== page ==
Mentions: However, to additionally relate the Rn/Rs ratio to the neutral expectation, it is important to consider that transition mutations occur with higher likelihood than transversion mutations and that transitions are enriched among synonymous changes in the genetic code [31]. Here we correct for this nonsynonymous to synonymous mutation rate bias by multiplying the observed Rn/Rs ratio with a respective factor f that is defined by equation (2) in the Materials and Methods. This strategy is designed to estimate the relative density of nonsynonymous variants as compared with neutral expectation (rdnsv) as defined above by equation (3). We estimate rdnsv to be around 20% in NSGs, around 31% in ISGs and around 38% in RSGs with the SNVs from the diploid genome (Figure 1a, Table 1a). We next retrieve a second set of candidate genes through keyword search of the EntrezGene database [27]. These keyword-based candidates may differ from the expression-based candidates in the sense that they are more likely to have been experimentally studied in detail. When analyzing the SNVs from the diploid genome in these keyword-based candidates, the estimates of rdnsv are ∼21% in NSGs and ∼41% in ISGs (Figure 1c, Table 1a). Thus, also keyword-based NSGs again display a significantly (P<10−5) smaller level of nonsynonymous variation than ISGs (Table S2b).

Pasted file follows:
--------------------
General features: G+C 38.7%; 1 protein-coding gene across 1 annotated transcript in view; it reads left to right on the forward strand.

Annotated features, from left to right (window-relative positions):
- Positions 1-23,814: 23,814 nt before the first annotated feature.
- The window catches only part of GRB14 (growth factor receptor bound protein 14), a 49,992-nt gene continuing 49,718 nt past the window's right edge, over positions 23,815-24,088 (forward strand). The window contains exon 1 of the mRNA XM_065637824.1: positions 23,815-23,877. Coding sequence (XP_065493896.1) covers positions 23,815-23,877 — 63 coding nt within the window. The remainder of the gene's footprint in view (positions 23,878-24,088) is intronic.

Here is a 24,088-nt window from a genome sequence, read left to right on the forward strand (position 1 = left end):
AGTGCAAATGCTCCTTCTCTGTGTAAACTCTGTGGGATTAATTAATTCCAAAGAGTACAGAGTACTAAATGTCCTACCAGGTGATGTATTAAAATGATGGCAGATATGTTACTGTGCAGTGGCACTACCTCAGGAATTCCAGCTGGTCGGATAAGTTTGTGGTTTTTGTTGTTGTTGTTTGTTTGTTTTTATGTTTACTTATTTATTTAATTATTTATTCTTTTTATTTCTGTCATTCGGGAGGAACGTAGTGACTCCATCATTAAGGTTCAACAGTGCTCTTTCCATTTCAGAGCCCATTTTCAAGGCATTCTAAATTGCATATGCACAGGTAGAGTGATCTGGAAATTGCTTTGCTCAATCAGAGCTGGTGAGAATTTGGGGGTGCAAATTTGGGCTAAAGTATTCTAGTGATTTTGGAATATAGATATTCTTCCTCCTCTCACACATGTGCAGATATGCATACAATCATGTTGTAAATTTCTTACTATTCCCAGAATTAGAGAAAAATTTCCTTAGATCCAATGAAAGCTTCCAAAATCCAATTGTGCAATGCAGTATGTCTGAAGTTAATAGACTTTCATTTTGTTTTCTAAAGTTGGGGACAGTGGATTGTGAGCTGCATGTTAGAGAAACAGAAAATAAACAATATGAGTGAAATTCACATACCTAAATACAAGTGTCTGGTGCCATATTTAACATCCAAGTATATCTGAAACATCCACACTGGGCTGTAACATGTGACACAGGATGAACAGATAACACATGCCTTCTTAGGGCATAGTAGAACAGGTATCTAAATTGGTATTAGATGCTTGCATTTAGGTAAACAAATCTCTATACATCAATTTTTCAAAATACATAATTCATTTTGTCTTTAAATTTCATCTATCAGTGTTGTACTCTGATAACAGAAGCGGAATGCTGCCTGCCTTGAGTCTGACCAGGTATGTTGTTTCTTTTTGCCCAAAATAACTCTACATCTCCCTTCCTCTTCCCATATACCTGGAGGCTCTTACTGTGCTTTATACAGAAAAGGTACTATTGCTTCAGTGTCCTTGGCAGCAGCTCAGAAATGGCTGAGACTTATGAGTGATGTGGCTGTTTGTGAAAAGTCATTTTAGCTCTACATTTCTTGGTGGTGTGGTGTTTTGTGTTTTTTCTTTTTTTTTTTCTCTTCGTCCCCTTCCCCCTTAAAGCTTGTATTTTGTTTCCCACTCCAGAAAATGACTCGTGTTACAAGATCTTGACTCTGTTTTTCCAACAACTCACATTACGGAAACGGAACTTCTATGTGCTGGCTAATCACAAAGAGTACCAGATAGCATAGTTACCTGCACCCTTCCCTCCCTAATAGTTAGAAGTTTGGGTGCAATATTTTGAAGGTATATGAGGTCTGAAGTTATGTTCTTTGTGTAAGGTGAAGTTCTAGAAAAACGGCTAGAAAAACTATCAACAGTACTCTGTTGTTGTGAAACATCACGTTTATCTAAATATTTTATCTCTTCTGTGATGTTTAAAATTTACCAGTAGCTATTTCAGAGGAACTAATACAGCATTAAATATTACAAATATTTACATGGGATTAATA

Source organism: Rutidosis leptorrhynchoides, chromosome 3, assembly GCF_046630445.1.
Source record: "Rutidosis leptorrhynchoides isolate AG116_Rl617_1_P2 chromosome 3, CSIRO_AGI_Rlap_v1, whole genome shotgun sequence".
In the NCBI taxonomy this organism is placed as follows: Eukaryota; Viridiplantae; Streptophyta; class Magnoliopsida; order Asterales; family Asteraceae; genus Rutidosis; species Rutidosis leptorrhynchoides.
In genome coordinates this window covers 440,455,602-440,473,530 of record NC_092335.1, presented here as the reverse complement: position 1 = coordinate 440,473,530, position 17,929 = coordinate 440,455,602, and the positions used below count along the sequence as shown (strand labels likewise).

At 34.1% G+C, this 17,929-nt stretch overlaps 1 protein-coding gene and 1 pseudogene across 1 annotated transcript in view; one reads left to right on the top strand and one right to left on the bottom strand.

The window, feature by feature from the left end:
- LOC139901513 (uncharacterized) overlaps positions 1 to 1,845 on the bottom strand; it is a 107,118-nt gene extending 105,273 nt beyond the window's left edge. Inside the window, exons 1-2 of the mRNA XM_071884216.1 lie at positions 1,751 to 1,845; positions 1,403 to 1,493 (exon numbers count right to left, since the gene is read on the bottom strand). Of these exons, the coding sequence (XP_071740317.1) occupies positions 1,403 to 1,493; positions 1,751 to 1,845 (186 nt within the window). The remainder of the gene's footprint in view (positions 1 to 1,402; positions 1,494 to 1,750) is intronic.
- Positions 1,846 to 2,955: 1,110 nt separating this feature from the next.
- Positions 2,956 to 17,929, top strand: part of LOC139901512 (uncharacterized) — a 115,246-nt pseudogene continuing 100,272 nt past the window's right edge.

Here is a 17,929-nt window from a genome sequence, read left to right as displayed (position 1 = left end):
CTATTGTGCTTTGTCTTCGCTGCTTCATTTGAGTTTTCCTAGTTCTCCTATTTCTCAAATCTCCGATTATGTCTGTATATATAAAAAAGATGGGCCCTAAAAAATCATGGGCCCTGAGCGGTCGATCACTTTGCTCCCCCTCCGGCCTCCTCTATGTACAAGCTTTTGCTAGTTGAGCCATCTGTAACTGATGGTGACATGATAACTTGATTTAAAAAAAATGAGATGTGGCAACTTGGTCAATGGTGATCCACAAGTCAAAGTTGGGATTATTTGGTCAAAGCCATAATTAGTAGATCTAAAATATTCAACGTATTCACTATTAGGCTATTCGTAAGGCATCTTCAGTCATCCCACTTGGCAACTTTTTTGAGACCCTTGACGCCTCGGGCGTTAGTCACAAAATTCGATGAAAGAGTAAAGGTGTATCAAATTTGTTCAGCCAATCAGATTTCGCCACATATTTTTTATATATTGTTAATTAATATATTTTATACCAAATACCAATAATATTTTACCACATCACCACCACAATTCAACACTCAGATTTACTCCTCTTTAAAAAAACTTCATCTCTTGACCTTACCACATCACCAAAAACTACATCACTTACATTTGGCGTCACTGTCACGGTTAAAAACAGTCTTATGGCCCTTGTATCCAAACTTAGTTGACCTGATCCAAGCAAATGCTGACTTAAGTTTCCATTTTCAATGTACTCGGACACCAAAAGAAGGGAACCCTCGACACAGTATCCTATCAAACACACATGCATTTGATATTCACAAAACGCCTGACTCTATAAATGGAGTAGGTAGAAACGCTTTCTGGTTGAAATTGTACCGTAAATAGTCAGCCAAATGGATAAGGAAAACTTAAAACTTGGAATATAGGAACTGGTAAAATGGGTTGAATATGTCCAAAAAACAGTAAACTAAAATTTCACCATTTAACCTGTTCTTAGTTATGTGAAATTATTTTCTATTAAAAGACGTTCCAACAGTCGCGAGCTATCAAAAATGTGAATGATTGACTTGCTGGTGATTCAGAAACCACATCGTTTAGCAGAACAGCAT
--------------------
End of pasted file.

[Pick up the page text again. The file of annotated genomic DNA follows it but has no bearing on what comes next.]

Bottom Line: This parameter can be interpreted as the proportion of nonsynonymous sites where mutations are tolerated to segregate with an allele frequency notably greater than 0 in the population, given the performed normalization of the observed nsSNV to sSNV ratio.A smaller y-intercept is displayed by NSGs, indicating more nonsynonymous sites under strong negative selection.This predicts more monogenically inherited or de-novo mutation diseases that affect the nervous system.